Will results of hanging probe be accepted?
By Ronnie Agnew
It's an e-mail certain to breach the peace of a quiet Sunday afternoon. "Black man found dead, hanging from the porch of his white girlfriend in Mississippi."
The e-mail writer said no press had picked up the story, although the alleged hanging had occurred days earlier, on Jan. 2.
It's not surprising that there had been no press in the death of 25-year-old Sidney Robinson. Police said the Newton County man had committed suicide, which is rarely reported in any media form.
We don't report suicide because it serves no public purpose, exposing the mental vulnerability of a person who has lost the will to live. Only when they occur in public, or involve a public figure, does a sad incident like a suicide make its way into print.
Last Sunday when I received the e-mail, that was the way this case was going to stay, private, only for authorities and family members to share if they chose. That decision was based on what we learned from police.
WE LIVE IN MISSISSIPPI
There was no mention of race being a factor in Robinson's death, only that he was found hanged in the carport of the home of friends.
The Newton police chief said no crime was committed, a statement he knew those grieving his death were likely to challenge. "Sometimes this is hard for folks to accept," Chief Harvey Curry told a Clarion-Ledger reporter. "The pathologists have indicated it was a suicide."
We do live in Mississippi, after all, a state that's in continual defense mode over its segregationist past.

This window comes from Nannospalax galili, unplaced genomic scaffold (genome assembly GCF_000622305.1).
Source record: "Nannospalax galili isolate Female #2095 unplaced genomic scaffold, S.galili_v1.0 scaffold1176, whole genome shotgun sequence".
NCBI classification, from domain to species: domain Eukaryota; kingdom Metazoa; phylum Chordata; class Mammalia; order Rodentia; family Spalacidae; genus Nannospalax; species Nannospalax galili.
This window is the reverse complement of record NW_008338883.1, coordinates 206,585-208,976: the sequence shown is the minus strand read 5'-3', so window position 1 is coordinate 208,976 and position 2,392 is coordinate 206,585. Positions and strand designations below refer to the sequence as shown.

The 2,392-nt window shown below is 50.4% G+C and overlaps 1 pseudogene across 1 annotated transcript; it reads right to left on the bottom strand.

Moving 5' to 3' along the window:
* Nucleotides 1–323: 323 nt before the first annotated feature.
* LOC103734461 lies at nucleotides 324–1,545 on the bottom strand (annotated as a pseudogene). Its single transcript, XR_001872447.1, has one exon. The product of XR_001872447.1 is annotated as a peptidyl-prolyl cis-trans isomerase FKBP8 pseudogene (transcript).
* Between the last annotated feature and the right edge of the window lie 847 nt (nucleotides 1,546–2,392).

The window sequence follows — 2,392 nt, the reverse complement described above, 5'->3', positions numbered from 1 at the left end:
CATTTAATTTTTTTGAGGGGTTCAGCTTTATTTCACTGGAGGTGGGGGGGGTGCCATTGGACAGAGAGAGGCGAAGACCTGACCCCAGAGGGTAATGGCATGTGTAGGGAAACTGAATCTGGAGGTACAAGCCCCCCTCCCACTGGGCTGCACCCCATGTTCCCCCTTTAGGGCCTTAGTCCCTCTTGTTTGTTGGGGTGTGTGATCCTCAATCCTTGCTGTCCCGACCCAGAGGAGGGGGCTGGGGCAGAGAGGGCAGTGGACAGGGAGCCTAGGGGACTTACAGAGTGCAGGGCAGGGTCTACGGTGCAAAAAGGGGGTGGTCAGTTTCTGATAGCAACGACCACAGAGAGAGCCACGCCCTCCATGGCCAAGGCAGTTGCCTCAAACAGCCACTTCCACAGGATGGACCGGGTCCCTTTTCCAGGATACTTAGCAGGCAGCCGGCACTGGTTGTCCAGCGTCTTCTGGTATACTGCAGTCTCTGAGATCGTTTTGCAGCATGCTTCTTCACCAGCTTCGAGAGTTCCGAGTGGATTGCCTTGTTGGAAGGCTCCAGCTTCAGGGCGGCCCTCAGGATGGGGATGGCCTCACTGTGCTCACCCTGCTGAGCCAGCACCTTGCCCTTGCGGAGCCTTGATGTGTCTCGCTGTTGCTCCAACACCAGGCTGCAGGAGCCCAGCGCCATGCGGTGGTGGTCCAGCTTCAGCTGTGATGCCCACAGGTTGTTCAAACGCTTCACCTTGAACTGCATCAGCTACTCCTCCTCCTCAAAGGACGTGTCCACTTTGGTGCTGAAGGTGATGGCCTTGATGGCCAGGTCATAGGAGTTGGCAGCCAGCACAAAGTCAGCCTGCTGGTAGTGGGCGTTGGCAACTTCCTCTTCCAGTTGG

That very fact makes a tragic incident, such as a hanging, fair game for open questioning for some who don't believe a person would take his own life, particularly with a rope around his neck.
Many questions do remain about why a young man such as Robinson would die like this. But until more time is spent investigating the matter, which it should be, it seems even more tragic that the terms of Robinson's life will be open for public inspection - or worse, protests.
What if he did commit suicide? What if he was troubled and people around him didn't pick up warning signals?
Those are legitimate possibilities as the investigation into Robinson's death goes forth. After public outcry last week and because we do live in Mississippi, the state Bureau of Investigation announced it was launching a probe.
William Jenkins, assistant special agent in charge of the FBI in Mississippi, said the probe was being conducted because of the "history of lynchings that have occurred over the last hundred years concerning African Americans."
The investigation is consistent with other hanging incidents in recent years in Mississippi. In 2003, the family of a Kemper County man found hanging from a tree called for an investigation into his death. An autopsy found that the man, who was black, had committed suicide.
The case of Raynard Johnson is arguably the most high-profile hanging incident in Mississippi in the past decade. Raynard, a 17-year-old black kid from Kokomo, was found hanged in 2000.
His death prompted protests, visits to Mississippi by Rev. Jesse Jackson and terrible national press for the state. When it all subsided, an outside autopsy conducted by an out-of-state pathologist concluded that the teen's death was consistent with suicide.
It's much too early to tell if the Robinson case will gain national attention. It's my hope that the case is thoroughly investigated.
But if that truth confirms what has already been determined - as has happened with the other cases - I hope the results will be accepted and the healing process begins.
That's best for the Robinson family and for Mississippi.